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The manufacturers of 25 medical devices that have been on the market since before 1976 -- including certain pacemakers, defibrillators, spinal screws, and prosthetic hip joints -- will need to demonstrate that their products are still safe and effective, the U.S. Food and Drug Administration announced today.
The medical devices covered under today's FDA announcement hit the market prior to passage of the Medical Device Amendments to the Food, Drug, and Cosmetic Act of 1976, which gave the FDA the authority to review and regulate new medical devices.
Under that law, according to the New York Times, "Congress instructed the F.D.A. to gradually reclassify these older devices and decide which ones needed extensive testing prior to approval of new versions and which ones did not." The 25 devices that are subject to today's FDA order represent the final batch of "Class III" medical devices that still need review.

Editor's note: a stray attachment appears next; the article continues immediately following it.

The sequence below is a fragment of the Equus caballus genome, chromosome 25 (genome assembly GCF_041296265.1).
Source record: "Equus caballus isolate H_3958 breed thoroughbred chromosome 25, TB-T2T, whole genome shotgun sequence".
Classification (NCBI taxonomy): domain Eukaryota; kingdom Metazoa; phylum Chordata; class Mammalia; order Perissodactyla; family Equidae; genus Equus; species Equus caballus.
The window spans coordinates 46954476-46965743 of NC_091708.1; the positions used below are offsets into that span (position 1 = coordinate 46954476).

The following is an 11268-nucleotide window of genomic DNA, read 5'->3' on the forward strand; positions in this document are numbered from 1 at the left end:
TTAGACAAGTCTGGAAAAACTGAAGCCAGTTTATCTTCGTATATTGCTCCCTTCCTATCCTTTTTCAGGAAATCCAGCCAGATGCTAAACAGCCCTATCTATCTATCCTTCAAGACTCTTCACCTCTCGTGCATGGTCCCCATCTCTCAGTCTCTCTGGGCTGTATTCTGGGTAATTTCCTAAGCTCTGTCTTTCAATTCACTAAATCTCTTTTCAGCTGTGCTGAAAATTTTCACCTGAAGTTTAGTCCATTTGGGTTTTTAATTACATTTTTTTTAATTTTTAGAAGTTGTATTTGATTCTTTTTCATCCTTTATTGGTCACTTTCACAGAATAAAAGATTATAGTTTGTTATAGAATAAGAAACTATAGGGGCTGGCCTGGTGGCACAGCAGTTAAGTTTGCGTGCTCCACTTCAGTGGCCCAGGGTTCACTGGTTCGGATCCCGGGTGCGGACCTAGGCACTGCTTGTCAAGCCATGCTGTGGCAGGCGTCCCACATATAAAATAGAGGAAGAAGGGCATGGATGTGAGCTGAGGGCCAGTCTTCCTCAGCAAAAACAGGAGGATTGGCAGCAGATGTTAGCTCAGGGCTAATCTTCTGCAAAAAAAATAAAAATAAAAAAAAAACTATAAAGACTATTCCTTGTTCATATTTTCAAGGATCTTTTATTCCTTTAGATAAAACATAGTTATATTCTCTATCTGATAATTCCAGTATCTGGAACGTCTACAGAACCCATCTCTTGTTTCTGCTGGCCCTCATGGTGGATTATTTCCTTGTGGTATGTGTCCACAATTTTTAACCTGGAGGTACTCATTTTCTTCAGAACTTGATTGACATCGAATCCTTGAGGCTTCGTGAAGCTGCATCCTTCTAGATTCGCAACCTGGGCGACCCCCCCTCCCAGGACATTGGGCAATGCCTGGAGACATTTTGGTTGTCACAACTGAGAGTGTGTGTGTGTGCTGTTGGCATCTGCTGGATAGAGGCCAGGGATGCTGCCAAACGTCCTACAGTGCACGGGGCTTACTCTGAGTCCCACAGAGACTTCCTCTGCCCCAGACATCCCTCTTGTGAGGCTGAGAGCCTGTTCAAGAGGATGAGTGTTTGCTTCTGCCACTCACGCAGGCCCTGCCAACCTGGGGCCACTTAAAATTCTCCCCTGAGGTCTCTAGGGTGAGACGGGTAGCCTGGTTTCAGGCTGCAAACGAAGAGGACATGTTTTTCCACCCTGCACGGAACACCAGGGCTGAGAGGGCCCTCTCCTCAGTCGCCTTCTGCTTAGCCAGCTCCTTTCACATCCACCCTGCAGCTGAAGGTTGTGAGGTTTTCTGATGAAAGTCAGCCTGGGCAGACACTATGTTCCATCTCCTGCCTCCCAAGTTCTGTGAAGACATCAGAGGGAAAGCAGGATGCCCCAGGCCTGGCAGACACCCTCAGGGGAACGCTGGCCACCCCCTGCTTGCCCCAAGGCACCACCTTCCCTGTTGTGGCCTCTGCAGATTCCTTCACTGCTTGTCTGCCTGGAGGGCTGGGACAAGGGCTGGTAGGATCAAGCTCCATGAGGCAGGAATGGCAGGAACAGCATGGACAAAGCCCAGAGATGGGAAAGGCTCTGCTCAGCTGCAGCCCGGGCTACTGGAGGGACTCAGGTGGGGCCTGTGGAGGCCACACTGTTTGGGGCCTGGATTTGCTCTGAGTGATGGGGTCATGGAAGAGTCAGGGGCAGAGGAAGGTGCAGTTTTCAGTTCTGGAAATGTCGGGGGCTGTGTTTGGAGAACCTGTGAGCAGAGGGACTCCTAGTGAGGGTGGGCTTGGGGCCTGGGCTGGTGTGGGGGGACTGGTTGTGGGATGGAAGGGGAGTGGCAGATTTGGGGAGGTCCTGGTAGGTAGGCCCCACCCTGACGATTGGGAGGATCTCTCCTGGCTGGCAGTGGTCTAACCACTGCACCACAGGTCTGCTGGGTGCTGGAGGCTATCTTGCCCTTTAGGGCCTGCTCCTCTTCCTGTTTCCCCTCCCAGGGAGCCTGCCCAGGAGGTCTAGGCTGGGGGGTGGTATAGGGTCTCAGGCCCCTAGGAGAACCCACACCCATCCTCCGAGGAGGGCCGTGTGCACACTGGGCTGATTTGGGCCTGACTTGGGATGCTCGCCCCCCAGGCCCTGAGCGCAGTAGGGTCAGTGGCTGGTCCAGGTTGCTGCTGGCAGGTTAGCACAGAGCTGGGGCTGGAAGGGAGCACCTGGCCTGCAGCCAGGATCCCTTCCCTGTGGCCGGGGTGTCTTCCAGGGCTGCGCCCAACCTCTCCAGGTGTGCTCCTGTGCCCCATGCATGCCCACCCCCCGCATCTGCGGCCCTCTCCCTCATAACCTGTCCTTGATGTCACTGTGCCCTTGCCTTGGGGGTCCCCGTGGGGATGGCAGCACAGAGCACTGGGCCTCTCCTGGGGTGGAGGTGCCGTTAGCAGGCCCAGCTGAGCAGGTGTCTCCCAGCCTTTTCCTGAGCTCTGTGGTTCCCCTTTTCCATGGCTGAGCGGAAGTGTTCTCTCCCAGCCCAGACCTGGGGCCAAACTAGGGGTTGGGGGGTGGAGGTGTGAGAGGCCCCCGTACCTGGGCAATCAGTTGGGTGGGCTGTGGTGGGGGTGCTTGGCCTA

According to the FDA, "Class III devices represent the highest level of risk and generally require a showing of safety and effectiveness before they may be marketed," so today's action seeks to complete some unfinished business related to the safety of medical devices that have been around for decades.
Once the manufacturers submit their respective products' safety and effectiveness information to the FDA, the agency will review the data, assess the risk level to patients, and then issue regulations for each device. The review will likely show that either 1) An older device represents an unacceptable risk, so manufacturers will need to re-initiate the medical device approval process under the post-1976 standards, or 2) an older device represents a lower risk and will be re-classified accordingly.